Take the 2-minute tour ×
Code Review Stack Exchange is a question and answer site for peer programmer code reviews. It's 100% free, no registration required.

I have this function in this fiddle

JavaScript:

var newsTicker = function (ele) {
    var eles = ele.find('ul li'),
        indexEle = 0,
        dataEle = ele.find('.ticker-post'),
        rotateChars = function (title) {
            dataEle.text('');
            indexCut = 0;
            rotateCharsTimer = setInterval(function () {
                if (dataEle.text().length == title.length) {
                    clearInterval(rotateCharsTimer);
                } else if (dataEle.text().length < title.length) {
                    text = dataEle.text().concat(title.substr(indexCut, 1));
                    dataEle.text(text);
                };
                if (title.length - 1 > indexCut) indexCut++;
                else indexCut = 0;
            }, 90);
        },
        loopLs = function () {
            loopEle = eles.get(indexEle);
            eleHref = $(loopEle).data('href');
            eleTitle = $(loopEle).data('title');
            dataEle.attr('href', eleHref);
            if (typeof rotateCharsTimer != 'undefined') {
                dataEle.fadeOut();
                clearInterval(rotateCharsTimer);
            }
            dataEle.fadeIn();
            rotateChars(eleTitle);
            if (eles.length - 1 > indexEle) indexEle++;
            else indexEle = 0;
        }
    loopLs();
    setInterval(function (){loopLs()},9400);
}

HTML:

<div id="news-ticker">
    <div class="ticker-title">Breaking News:</div>
    <ul>
        <li data-href="#1" data-title="No 10 armed police arrested over hardcore pornography"></li>
        <li data-href="#2" data-title="EDF extends life of UK nuclear plants"></li>
        <li data-href="#3" data-title="Superwoman Stephanie Flanders on how to do it all"></li>
        <li data-href="#4" data-title="Will Liverpool deliver for Suárez? Can Arsenal last?"></li>
    </ul>
    <a class="ticker-post"></a>
</div>

Is this the best way to do this?

share|improve this question
add comment

2 Answers 2

up vote 5 down vote accepted

The HTML markup should be semantic, such that it degrades gracefully in the absence of JavaScript:

<ul>
  <li><a href="#1">No 10 armed police arrested over hardcore pornography</a></li>
  <li><a href="#2">EDF extends life of UK nuclear plants</a></li>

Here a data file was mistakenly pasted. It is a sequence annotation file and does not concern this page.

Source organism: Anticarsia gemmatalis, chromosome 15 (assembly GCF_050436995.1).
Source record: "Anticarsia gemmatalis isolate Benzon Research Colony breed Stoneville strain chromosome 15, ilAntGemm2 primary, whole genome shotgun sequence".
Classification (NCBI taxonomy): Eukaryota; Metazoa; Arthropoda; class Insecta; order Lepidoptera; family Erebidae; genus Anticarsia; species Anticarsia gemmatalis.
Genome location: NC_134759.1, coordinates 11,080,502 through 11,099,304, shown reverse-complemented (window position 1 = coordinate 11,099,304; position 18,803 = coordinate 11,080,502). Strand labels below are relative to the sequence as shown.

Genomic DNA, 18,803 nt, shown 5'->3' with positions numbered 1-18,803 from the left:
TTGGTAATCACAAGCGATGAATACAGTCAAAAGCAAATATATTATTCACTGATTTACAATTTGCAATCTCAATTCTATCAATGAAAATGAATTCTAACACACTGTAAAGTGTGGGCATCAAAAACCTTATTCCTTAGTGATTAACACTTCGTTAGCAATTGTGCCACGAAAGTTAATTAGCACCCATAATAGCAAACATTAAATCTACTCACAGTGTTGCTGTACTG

<li><a href="#3">Superwoman Stephanie Flanders on how to do it all</a></li>
  <li><a href="#4">Will Liverpool deliver for Suárez? Can Arsenal last?</a></li>
</ul>

To make that work, the CSS should not contain a ul { display: none } rule. Instead, the JavaScript code should be responsible for suppressing the normal display.


You have a bug in the timing that causes each ticker item to briefly fade out and fade in again, causing an undesirable flashing effect. The problem is that you don't wait for the fade-out to complete before proceeding. The fix is to use the complete callback of .fadeOut(). In order to fade out the correct element, it's easier to hang on to a $current jQuery object, advancing it only after the fade-out has completed.


You forgot to localize the variables in your inner functions using var. In rotateCharsTimer, the substring operation could be simplified. For readability, I prefer to write the newsTicker(), rotateChars(), and loopLs() functions "normally" rather than as anonymous functions assigned to a variable. Also for readability, I suggest passing parameters to the helper functions explicitly.

function newsTicker($ele) {
  var $eles = $ele.find('ul > li'),
      $current = $eles.hide().first(),
      rotateCharsTimer;

  function rotateChars($ele) {
    var indexCut = 0;
    var title = $ele.data('title');
    rotateCharsTimer = setInterval(function () {
      if ($ele.text().length >= title.length) {
        clearInterval(rotateCharsTimer);
      } else {
        $ele.text(title.substr(0, indexCut++));
      }
    }, 90);
  }

  function loopLs($eles) {
    if (typeof rotateCharsTimer != 'undefined'){
      clearInterval(rotateCharsTimer);
    }
    $current.find('a').fadeOut('slow', function() {